You will never get the county government to force developers to build for the "truly poor" people in Montgomery. There would be too much pressure against it. Frankly, the county council people have to get re-elected, and they depend on contributions from (guess who), the wealthy residents of Potomac and the developers.
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Old 09-27-2012, 01:01 PM
 
Location: Hyattsville, MD
304 posts, read 675,832 times
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Why should Bethesda have to open its doors to any and everybody. I'm by no means "rich," but I don't think that areas like Bethesda, North Potomac, Bowie, and Alexandria, should have to accommodate my lower income. You pay to live in the areas you live in. If I could afford to live in Bethesda or Bowie, I'm doing so under the premise that I'm living in a wealthy area and I reap all of the typical benefits of living in a wealthy area. As soon as you start opening the doors to everyone, you'll end up in a situation Montgomery County finds its self in now... they use to be in the top five richest counties in the national and now they're struggling for tenth place, and the slide shows no signs of stopping. No one is entitled to live any place. People who live in the entire Washington, DC region (for example) do so knowing the cost of living here is just about the absolute highest in the nation. If you can't afford to live around here, luckily for you there's 48 other states to consider. Maryland, DC, and Virginia shouldn't have to make sure lumberjack Dan and his family can live in an area that requires a median income of $130,000 a year.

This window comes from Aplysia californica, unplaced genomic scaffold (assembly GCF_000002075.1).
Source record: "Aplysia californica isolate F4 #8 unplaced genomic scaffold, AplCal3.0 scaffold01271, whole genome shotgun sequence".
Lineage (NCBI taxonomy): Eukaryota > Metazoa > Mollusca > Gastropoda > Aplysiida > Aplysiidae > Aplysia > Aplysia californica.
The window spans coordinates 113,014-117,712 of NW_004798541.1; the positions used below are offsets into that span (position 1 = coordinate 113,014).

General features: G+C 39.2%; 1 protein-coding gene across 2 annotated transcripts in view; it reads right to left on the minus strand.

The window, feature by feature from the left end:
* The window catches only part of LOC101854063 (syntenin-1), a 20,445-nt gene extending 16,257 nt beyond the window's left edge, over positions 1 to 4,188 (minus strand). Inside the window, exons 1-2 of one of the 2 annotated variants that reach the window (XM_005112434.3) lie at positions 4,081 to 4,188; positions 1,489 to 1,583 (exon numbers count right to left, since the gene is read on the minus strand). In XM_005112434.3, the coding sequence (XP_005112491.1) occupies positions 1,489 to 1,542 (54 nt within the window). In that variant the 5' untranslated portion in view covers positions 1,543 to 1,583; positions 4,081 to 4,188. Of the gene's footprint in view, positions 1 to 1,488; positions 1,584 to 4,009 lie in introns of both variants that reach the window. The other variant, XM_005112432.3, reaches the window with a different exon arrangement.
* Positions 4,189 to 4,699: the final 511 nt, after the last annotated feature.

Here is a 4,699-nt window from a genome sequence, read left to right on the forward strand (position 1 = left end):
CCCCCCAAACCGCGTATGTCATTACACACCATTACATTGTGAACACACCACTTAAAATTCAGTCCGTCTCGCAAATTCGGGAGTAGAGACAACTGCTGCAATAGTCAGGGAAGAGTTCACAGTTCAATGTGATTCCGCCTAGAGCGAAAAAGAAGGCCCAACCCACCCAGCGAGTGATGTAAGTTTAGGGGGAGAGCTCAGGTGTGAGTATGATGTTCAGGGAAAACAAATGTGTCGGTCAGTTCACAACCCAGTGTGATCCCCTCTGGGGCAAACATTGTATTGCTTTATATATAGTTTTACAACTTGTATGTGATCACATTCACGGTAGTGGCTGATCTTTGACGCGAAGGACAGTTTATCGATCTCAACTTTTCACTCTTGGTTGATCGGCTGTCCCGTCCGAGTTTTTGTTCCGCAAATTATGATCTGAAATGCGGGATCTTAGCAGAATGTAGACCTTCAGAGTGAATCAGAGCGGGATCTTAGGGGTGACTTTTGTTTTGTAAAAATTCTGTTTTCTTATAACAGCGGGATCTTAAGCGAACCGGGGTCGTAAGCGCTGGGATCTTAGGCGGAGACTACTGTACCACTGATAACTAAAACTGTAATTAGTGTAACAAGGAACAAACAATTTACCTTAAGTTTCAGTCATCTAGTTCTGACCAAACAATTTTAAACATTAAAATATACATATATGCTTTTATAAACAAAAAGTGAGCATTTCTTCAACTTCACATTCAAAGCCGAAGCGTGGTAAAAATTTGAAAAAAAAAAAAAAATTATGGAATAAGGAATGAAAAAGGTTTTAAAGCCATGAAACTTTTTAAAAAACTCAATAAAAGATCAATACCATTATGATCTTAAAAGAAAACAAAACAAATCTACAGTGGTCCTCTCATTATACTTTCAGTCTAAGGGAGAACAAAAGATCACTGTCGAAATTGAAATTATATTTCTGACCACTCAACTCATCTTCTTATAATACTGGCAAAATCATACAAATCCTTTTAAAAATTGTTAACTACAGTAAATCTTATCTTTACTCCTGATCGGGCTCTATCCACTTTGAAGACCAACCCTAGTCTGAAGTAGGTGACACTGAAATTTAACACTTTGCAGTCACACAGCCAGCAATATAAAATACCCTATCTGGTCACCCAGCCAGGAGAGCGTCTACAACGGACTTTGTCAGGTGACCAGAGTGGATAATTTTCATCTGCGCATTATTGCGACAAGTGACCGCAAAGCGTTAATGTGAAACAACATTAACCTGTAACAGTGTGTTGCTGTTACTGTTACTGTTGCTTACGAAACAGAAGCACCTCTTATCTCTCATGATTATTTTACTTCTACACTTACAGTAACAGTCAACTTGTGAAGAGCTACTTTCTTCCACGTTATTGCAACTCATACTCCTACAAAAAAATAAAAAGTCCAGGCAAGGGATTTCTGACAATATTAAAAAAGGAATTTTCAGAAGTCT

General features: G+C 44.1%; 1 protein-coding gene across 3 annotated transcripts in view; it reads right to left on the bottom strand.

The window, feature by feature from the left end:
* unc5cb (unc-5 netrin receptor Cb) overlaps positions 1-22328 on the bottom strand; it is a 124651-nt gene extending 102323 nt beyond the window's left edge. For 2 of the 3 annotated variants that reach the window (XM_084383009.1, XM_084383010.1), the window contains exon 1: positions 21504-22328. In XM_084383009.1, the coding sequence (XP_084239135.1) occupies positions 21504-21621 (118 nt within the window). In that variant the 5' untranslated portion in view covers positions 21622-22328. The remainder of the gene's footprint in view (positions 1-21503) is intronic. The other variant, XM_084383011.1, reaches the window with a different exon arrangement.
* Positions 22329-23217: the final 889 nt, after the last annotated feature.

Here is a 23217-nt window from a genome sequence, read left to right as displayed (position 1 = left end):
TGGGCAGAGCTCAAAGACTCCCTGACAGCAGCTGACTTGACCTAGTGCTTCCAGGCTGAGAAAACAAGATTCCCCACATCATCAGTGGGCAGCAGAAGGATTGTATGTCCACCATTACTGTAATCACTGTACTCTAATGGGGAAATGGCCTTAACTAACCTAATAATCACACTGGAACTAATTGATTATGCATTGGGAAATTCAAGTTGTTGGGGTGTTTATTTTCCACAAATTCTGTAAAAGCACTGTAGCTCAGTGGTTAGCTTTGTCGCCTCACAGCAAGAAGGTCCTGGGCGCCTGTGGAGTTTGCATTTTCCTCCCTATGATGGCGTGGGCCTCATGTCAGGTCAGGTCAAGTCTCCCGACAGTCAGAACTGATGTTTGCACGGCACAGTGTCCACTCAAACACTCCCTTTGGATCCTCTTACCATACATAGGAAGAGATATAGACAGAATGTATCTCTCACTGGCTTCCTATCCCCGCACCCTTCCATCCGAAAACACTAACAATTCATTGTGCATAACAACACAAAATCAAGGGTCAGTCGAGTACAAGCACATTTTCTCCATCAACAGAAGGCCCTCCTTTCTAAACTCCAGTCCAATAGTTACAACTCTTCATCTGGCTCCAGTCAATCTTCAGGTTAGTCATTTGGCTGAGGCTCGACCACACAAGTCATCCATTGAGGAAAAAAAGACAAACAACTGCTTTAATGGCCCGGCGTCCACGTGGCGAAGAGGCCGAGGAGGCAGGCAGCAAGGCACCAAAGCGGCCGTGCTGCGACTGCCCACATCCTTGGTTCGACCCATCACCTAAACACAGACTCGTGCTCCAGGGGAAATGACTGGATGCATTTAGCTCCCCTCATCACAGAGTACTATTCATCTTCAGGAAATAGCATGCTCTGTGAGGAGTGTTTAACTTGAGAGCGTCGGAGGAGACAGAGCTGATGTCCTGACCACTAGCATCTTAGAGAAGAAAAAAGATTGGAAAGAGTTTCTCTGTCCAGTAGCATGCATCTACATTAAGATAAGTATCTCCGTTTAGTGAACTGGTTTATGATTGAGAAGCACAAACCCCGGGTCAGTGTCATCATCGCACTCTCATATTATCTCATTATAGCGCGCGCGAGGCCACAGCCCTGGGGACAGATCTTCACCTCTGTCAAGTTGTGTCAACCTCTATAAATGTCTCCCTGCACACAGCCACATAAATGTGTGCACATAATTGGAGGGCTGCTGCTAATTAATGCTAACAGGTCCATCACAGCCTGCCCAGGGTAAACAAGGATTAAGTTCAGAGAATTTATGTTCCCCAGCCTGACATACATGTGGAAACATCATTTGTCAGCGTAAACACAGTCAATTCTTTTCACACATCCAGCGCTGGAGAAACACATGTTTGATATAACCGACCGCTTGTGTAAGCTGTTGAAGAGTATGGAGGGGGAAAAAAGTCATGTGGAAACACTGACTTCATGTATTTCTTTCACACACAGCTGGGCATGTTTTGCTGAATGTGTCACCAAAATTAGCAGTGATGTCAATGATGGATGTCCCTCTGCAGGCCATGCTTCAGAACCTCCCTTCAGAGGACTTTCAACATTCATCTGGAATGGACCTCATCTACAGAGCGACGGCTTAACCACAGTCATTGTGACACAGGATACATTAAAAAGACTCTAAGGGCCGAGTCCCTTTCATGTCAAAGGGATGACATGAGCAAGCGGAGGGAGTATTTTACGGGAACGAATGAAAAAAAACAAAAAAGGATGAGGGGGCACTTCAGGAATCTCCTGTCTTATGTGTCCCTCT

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Old 09-27-2012, 01:01 PM
 
Location: NYC
7,311 posts, read 12,732,582 times
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Quote: